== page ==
I wasn’t previously familiar with Sky Cries Mary, a psychedelic outfit from Seattle, but they’ve been going for over 30 years (with a short hiatus in the early 2000s) and this is their thirteenth album, and fourth for Trail Records. They began with industrial and glam/punk influences before morphing toward the current style.
From a prog perspective, they are notable as the band with which Jon Davison had been playing bass (for nearly 20 years) before being plucked to be the new singer of Yes in 2012. Sky Cries Mary has been through numerous formations over the years, other notable alumni including Jon Auer and Ken Stringfellow of The Posies, and the current line-up includes noted producer Jack Endino (Nirvana, Soundgarden), who engineered, recorded and mixed this album.
As with many releases over the last couple of years, Wandering in the Vastness is coloured by the global pandemic, a “synthesis of feeling, thought, meditation, and experience … So much isolation, loneliness, fear…”. Despite the logistical restraints on recording, the members collaborated via various studios and were, according to multi-instrumentalist Ben Ireland, “definitely encouraged to take risks!”
There is a clear spiritual feel at times, with the lyrics of founder Roderick Wolgamott taken from snapshots of life (“A snowy evening in New York spent waiting, witnessing a friend’s relapse, a family’s resolve to survive hunger in the streets, a shout-out to a friend in Rock legend heaven”), words emerging from dreams and imaginings as well as real events.
What you get is an intriguing hour that moves from the thumping space rock drive of Crystal Gazing, through the ’60s influenced indie groove of L Train and beyond with a rough-and-ready sheen. There’s forthright rock with a punk edge in Bridge Sleepers and melody aplenty, as in the engaging Can’t Find the Time, and an often dense, everything-including-the-kitchen-sink sweep, but elsewhere it’s stripped back, the vocals of Wolgamott and Debra Reese complementing each other nicely. Ethereal dreamscapes and trance elements support the solid rocking foundations to make for an interesting and varied listen. Drone is effectively deployed in Red Red Fox to give that other-worldly vibe that adds to the spiritual feel, most effectively laid out in the tabla and synth-sitar infused The Dolman and the undulating trip that is Raga Metal Machine.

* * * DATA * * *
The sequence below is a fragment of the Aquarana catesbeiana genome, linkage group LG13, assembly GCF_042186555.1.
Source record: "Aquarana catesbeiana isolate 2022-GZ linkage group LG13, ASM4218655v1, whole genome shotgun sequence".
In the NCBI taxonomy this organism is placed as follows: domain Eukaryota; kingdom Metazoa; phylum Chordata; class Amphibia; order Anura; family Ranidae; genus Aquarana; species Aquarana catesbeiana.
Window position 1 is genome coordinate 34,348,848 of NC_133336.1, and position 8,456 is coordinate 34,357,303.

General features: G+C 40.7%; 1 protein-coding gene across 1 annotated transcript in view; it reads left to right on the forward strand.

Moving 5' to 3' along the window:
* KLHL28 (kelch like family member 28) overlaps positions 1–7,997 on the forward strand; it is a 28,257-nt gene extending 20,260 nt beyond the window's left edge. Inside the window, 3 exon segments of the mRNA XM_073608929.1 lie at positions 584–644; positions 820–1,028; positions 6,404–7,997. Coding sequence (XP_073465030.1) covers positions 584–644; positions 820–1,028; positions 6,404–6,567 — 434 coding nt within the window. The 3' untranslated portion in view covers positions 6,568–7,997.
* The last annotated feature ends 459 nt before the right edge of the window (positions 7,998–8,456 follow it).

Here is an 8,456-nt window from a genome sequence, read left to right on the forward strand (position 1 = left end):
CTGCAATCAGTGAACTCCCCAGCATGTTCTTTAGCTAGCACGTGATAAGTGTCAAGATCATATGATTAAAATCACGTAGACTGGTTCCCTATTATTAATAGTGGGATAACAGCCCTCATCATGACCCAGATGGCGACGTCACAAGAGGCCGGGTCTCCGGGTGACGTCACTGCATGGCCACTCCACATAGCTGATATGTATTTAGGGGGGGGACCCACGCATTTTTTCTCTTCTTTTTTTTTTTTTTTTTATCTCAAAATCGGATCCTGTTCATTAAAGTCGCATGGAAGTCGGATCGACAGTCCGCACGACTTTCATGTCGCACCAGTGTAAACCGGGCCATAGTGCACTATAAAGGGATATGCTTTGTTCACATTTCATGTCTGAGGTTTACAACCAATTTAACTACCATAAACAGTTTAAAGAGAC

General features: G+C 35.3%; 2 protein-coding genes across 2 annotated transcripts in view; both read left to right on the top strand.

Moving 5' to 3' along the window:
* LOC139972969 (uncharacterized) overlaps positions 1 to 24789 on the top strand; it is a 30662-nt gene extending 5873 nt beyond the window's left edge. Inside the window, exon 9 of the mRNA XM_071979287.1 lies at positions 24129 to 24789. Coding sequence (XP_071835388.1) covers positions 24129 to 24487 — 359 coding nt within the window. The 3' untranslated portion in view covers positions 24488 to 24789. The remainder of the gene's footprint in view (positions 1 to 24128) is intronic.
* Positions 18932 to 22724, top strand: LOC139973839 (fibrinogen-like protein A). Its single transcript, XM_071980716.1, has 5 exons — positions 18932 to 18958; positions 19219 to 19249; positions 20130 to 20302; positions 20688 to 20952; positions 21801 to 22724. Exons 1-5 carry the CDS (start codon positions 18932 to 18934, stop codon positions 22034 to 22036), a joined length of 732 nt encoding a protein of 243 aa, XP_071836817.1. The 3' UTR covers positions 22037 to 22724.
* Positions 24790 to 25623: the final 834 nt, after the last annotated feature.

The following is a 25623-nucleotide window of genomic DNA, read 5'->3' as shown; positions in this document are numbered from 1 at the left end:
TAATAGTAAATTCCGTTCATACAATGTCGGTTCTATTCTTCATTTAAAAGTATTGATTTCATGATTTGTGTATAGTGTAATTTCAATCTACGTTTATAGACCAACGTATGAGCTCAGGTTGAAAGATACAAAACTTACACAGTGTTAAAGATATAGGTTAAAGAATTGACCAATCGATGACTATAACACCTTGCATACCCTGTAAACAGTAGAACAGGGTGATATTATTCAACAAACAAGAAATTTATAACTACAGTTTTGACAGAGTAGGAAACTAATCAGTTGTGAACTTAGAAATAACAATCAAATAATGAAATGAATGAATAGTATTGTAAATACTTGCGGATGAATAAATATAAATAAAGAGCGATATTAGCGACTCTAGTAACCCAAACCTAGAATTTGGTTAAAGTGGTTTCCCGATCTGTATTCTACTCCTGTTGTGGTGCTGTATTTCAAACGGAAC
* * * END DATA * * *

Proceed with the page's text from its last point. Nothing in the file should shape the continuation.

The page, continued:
Chaos at the Port is the first of three tracks to breach the 7-minute barrier, wall of sound chords backing Wolgamott’s out-there voice at an easy pace, random sounds and effects adding to a muggy ’60s haze, Reese again adding some lovely harmonies. It’s the hippy ideal, but shot through with decades of world-weary reality. Finally, Dream Yourself to Sleep brings things home via the outer rings of Saturn, tabla leading the way in a dense and haunting netherworld of extraneous sounds and voices, the rhythm keeping things safely anchored.
All an all, an interesting diversion that works very well when the mood aligns. A well-realised album from skilled hands, although it isn’t going to work for everyone.
01. Crystal Gazing (3:19)
02. L Train (5:15)
03. Red Red Fox (5:33)
04. Can’t Find the Time (5:00)
05. Chaos at the Port (7:02)
06. Bright Biggest Eye (4:32)
07. The Dolmen (2:52)
08. Jodo (1:35)
09. Bridge Sleepers (3:52)
10. Raga Metal Machine (7:23)
11. A Lonely Deer (5:46)
12. Dream Yourself to Sleep (10:21)
Total Time – 62:30
Rodrick Wolgamott – Lead Vocals, Lyrics
Ben Ireland – Piano, Acoustic & Electric Guitars, Bass, Percussion, Drone, Mellotron, Organ, Synthesisers, Recorder
Kevin Whitworth – Guitar, Loops, Bass, Organ, Synthesisers, Keyboards, Percussion
Jack Endino – Guitar, E-bow, Programmed & Real Drums
Curt Eckman – Bass, Keyboards, Synthesisers
Debra Reese – Vocals, Synthesisers, Wooden Flute, Percussion
Record Label: Trail Records
Country of Origin: U.S.A.
Date of Release: 22nd January 2022